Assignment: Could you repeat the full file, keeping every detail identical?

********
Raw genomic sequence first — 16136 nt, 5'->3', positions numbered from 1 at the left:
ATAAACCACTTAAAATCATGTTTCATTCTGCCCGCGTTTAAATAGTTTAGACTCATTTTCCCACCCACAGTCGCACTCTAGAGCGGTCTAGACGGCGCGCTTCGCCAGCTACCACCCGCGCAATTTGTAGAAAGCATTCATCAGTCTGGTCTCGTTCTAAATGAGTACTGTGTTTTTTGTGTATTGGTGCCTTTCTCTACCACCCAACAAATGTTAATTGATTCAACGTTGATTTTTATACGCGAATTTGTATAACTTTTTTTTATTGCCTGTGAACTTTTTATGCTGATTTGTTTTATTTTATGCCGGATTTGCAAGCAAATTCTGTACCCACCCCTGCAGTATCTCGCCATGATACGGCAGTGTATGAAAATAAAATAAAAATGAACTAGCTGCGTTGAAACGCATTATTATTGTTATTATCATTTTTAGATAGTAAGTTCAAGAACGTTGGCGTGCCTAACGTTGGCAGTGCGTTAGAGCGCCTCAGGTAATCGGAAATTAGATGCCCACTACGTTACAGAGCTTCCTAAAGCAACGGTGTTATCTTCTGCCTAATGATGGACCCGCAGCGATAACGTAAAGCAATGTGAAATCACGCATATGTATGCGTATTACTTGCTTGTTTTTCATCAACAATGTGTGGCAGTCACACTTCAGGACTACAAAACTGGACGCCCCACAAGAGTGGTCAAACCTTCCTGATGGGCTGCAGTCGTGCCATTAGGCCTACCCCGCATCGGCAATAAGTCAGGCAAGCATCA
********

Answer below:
Raw genomic sequence first — 16136 nt, 5'->3', positions numbered from 1 at the left:
ATAAACCACTTAAAATCATGTTTCATTCTGCCCGCGTTTAAATAGTTTAGACTCATTTTCCCACCCACAGTCGCACTCTAGAGCGGTCTAGACGGCGCGCTTCGCCAGCTACCACCCGCGCAATTTGTAGAAAGCATTCATCAGTCTGGTCTCGTTCTAAATGAGTACTGTGTTTTTTGTGTATTGGTGCCTTTCTCTACCACCCAACAAATGTTAATTGATTCAACGTTGATTTTTATACGCGAATTTGTATAACTTTTTTTTATTGCCTGTGAACTTTTTATGCTGATTTGTTTTATTTTATGCCGGATTTGCAAGCAAATTCTGTACCCACCCCTGCAGTATCTCGCCATGATACGGCAGTGTATGAAAATAAAATAAAAATGAACTAGCTGCGTTGAAACGCATTATTATTGTTATTATCATTTTTAGATAGTAAGTTCAAGAACGTTGGCGTGCCTAACGTTGGCAGTGCGTTAGAGCGCCTCAGGTAATCGGAAATTAGATGCCCACTACGTTACAGAGCTTCCTAAAGCAACGGTGTTATCTTCTGCCTAATGATGGACCCGCAGCGATAACGTAAAGCAATGTGAAATCACGCATATGTATGCGTATTACTTGCTTGTTTTTCATCAACAATGTGTGGCAGTCACACTTCAGGACTACAAAACTGGACGCCCCACAAGAGTGGTCAAACCTTCCTGATGGGCTGCAGTCGTGCCATTAGGCCTACCCCGCATCGGCAATAAGTCAGGCAAGCATCA